The waiting game continues for Instructure, which has pushed back—again—a shareholders’ vote on an offer from private equity firm Thoma Bravo to acquire the publicly traded company.
The vote, originally set for Feb. 13, was rescheduled for today. But this morning, the company best known for its Canvas learning management system postponed it to Feb. 25.
Along with that announcement came news that Thoma Bravo has increased its purchase offer, from $47.60 (approximately $2 billion total) to $49 a share. There was an earlier offer, at $48.50, that the company board rejected yesterday because the structure of the deal would allow Thoma Bravo to buy shares directly from holders, which could have delayed the acquisition for weeks.
A statement from Instructure said the $49 offer “represents a best and final offer.” It’s worth noting that this phrase was previously used to describe the original one, at $47.60.
“The Board believes this is a compelling offer and will have a high likelihood of passing the shareholder vote,” Instructure CEO Dan Goldsmith wrote to employees, according to a filing with the U.S. Securities and Exchange Commission.
Whether this offer will satisfy Instructure shareholders that have publicly opposed the deal remains to be seen. A growing number of investors and investment advisory firms have lodged complaints about how the company conducted and communicated the sales process, and how the offer from Thoma Bravo undervalues Instructure.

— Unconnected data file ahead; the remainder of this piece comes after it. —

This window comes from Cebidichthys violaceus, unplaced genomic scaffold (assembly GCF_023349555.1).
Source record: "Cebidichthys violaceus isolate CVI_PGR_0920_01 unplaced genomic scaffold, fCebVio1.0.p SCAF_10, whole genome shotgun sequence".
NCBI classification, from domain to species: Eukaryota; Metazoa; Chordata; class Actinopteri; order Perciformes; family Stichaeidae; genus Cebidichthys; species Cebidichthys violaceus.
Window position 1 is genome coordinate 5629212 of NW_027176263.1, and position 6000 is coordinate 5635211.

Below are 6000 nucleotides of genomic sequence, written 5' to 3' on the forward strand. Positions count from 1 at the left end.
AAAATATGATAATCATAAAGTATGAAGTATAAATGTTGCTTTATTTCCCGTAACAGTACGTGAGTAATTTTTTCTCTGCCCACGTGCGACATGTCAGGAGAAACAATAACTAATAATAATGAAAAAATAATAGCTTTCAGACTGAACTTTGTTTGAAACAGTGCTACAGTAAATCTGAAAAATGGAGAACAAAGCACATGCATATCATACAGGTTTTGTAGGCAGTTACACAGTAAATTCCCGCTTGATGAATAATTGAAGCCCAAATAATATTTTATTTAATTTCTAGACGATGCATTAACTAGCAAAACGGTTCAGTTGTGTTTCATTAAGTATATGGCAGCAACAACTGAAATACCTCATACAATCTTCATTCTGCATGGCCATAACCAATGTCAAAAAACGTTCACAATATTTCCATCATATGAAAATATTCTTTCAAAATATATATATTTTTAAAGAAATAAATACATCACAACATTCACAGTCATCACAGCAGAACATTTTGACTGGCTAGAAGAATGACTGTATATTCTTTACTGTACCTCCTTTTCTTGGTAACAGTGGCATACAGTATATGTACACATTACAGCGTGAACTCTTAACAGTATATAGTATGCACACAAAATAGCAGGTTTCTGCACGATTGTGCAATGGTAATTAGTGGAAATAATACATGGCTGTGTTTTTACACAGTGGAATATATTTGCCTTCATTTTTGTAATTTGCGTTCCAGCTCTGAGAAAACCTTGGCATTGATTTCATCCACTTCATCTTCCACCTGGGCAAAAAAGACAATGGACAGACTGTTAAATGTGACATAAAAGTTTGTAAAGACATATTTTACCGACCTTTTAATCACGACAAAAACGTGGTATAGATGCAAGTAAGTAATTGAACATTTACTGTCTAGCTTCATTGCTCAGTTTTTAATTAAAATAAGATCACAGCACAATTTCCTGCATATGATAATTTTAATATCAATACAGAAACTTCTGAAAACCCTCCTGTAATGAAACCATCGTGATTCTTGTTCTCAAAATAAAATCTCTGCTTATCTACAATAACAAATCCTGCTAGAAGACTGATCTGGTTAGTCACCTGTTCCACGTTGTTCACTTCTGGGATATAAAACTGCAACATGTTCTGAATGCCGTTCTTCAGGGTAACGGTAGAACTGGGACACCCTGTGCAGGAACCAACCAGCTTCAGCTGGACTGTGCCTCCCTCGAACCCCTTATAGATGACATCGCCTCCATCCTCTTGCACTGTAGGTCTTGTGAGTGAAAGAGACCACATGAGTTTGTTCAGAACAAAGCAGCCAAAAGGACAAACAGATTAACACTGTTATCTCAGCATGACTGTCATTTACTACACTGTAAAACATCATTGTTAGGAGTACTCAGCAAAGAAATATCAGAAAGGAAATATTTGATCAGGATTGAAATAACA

In a note sent today, investment bank Raymond James said:
The best and final offer of $49 from Thoma Bravo represents a 3% increase to the prior bid, which based on our investor conversations may not be enough to approve the deal. We had previously expected that a $50+ bid would be needed for shareholder approval, and that clearly did not materialize. While shares are up in pre-market trading on the higher bid, we think this points to an increasing likelihood that Instructure will remain a public company going forward.
Trace Urdan, a managing director at Tyton Partners, a strategy consulting firm and investment bank, says a no-vote on the deal may not adversely impact Instructure’s operations. “But the consequences of the failure of this deal will be pretty dramatic. What you’ll be left with will be a broken stock,” he says. For shareholders, he adds, “there could be a long slog before getting the stock price back up to the offer price.”
If Instructure calls off the deal, the company is liable for a termination fee of either $29 million or $64 million, depending on the circumstances of the cancellation.
According to education market research firm MindWires, Instructure’s Canvas has a leading market share of learning management systems used in North American higher-ed institutions. But that also means that the company is approaching the ceiling as far as how many other higher-ed institutions will buy Canvas. Instructure executives have previously warned shareholders that growth in this market will slow in the coming years.
That has led the company to branch out into the K-12 and corporate learning markets, the latter of which has proven disappointing so far to Instructure officials and shareholders alike.